Government Upgrade: Integration of Drones and 5G to Improve Quality of Life

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The transition to life in a world where computer-controlled drones regularly carry out everything from military sorties to pizza delivery is making some people nervous.

For the most part, the public still hasn’t interacted with drones except when they hear about them on the news, typically not about anything pleasant.

However, industry leaders are now saying there is tremendous potential for drones and 5G to improve quality of life.

Have we cast judgment too soon on this new technology? Drones are just flying robots, after all. Robots have already proven to be useful in everything from delivering your online purchases to operating on soldiers wounded in the field.

Combine that kind of utility with a new high-speed 5G network, and maybe it is possible for 5G to improve quality of life.

What Is 5G, and Why Should You Care About It?

5G stands for fifth-generation. It’s the next step up from the 4G network that is, for the time being, the quickest mobile-specific network available worldwide for most devices.

5G to Improve Quality of Life

The upgraded system is coming soon, very likely during this year, and manufacturers will no doubt be sprinting after ways to use 5G to improve quality of life for their customers.

While late-game versions of 4G have been hot-rodded to provide considerable speeds, 5G will enhance this capability in small, relatively closely held areas and trade off with 4G for broader coverage.

The technology centers on orthogonal frequency division multiplexing, an “air interface” that can transmit large quantities of data efficiently. That means higher speeds and lower latencies than 4G, and eventually equally broad coverage.

Drones and 5G

Before 5G arrives, however, gigabit 4G will deliver nearly the same level of speed for consumers. So how can 5G be so amazing if the perceived additional speed isn’t noticeable? The answer lies in collaboration with other technologies.

Once fully developed, 5G promises to deliver the kind of reliability emergency-response teams depend on. That means it can communicate with a drone that might save your life, even when a human could not.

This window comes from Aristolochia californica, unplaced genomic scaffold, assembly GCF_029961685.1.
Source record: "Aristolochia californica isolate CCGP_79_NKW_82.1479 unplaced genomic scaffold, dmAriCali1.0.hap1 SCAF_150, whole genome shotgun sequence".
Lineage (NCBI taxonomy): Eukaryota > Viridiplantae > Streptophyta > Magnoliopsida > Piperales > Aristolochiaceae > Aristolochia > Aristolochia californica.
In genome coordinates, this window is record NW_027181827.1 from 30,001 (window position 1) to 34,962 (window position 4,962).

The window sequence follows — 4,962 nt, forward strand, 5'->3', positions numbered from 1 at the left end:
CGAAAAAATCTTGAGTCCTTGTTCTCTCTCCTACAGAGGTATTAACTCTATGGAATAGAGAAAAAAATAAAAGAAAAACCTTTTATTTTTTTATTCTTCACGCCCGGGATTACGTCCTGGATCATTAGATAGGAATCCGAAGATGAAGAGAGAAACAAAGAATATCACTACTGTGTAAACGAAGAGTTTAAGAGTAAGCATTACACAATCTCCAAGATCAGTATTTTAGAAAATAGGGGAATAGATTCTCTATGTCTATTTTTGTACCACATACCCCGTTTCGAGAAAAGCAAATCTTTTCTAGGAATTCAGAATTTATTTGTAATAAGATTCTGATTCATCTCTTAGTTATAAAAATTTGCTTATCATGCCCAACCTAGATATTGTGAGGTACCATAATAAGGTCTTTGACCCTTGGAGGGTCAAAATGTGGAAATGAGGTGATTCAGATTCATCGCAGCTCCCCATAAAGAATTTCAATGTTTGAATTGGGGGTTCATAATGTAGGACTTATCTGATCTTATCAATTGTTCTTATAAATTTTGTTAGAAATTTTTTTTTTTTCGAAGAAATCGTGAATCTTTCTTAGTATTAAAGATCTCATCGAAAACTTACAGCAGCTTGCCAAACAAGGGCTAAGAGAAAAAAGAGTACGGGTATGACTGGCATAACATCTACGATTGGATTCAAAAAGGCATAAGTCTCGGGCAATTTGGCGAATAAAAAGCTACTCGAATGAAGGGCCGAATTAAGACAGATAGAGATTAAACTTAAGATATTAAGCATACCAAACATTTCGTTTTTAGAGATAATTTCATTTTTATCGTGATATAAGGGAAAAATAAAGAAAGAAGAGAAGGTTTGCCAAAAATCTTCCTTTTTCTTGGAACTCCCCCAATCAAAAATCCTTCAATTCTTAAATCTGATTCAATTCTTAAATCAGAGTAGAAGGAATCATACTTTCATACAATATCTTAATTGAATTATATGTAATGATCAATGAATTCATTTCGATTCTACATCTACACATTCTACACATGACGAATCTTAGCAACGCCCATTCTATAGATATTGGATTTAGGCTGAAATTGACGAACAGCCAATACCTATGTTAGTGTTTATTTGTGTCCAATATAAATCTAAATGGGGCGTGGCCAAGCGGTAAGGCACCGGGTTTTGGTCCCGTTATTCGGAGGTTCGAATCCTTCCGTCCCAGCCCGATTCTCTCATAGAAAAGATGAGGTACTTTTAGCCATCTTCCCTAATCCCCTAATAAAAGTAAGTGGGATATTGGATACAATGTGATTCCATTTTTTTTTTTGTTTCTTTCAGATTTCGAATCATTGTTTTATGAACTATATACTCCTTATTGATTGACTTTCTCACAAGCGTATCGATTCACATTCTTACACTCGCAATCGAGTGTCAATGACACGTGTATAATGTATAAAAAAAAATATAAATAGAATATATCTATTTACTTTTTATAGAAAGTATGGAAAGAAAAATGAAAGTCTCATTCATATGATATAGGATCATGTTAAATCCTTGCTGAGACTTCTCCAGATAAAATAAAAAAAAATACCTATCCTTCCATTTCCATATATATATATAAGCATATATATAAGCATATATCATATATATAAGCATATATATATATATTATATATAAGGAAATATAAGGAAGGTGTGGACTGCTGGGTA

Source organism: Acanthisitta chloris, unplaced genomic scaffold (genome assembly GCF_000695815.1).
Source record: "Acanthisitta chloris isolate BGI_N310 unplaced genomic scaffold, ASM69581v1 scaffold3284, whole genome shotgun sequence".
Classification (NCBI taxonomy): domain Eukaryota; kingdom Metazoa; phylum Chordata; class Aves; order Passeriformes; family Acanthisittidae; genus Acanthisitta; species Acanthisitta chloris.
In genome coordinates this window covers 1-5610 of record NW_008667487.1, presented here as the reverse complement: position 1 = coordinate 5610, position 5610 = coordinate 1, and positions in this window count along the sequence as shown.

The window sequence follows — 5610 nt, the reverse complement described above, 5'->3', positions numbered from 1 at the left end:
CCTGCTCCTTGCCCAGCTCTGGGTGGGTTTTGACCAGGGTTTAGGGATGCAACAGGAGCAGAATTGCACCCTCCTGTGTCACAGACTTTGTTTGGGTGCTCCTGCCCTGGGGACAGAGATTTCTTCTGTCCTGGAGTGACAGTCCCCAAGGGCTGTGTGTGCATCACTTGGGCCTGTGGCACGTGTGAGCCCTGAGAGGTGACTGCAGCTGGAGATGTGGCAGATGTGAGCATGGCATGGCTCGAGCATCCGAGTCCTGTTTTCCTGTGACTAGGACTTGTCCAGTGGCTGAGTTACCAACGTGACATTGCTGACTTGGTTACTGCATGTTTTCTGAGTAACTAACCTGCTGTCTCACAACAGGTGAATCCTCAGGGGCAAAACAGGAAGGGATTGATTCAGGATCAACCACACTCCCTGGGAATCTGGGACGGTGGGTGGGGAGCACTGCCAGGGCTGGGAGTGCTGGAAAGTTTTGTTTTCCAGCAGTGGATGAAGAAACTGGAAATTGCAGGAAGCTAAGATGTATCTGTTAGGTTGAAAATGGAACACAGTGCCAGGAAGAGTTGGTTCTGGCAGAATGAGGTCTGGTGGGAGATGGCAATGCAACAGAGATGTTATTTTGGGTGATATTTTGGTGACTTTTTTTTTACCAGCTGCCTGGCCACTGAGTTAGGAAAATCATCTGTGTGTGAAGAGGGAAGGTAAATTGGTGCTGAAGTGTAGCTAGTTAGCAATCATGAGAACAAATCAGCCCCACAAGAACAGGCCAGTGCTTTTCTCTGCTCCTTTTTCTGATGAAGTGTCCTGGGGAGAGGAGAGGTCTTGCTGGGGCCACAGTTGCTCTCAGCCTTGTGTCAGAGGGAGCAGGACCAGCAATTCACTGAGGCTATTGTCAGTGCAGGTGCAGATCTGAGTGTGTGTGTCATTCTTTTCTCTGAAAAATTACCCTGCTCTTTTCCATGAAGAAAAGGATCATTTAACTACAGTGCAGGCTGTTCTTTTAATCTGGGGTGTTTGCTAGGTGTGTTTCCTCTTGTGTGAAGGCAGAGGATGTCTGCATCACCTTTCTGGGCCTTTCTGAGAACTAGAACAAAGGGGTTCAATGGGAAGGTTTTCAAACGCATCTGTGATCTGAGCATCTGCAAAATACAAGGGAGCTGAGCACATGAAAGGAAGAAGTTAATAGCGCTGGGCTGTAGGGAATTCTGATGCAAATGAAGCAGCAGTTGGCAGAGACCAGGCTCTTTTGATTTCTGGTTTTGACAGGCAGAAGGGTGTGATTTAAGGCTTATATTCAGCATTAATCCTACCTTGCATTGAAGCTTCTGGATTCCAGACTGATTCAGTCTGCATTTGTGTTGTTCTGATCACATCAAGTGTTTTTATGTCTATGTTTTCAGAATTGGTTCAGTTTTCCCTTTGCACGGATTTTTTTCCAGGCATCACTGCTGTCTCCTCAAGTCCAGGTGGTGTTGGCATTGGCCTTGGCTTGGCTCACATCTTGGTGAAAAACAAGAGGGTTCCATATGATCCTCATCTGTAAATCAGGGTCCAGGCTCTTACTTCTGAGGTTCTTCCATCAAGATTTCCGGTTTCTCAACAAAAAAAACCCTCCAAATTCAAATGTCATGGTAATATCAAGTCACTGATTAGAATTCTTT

Early tests have already shown a properly equipped drone could locate and deliver a defibrillator in time to stop a heart attack, which is pretty impressive.

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With such high bandwidth and consistency, the retail industry could not only realize same-day delivery, but achieve same-morning delivery in urban centers.

Imagine putting an order in for lunchtime takeout from your favorite spot and having it delivered by drone.

5G on the Highway

In addition to drones, automakers are betting on 5G as the technology that will deliver self-driving cars. Current network standards make it difficult for manufacturers to put self-driving cars on the road with confidence.

Part of the reason for that comes because of the need for a network that can distribute updates to vehicles in real time to defend against cyber-attacks.

Self-driving cars could eventually become nothing more than wheeled drones themselves. Without the need for human input behind the wheel, the concept of car ownership changes.

Using 5G technology, many companies in the automotive market space wouldn’t focus only on car sales to consumers, but on selling fleets of self-driving cars available for rent in a service-type application. Intel is already developing a new type of modem that will be used across all three types of devices — mobile, drones and self-driving cars.

Have We Reached the Era of Friendly Drones?

5G might just be a turning point. Our perception of drones has often cast them alongside the T100 from ”Terminator” because of their role in military operations. However, they show enormous potential to make our everyday lives better.

While we can’t say what new challenges life with drones will bring, we’ll soon see firsthand the benefits they can deliver, thanks to new 5G technology!

 

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Kayla Matthews is the editor of Productivity Bytes and a regular contributor to VentureBeat, Motherboard, MakeUseOf and Inc.com. Follow her on Twitter to read her latest posts.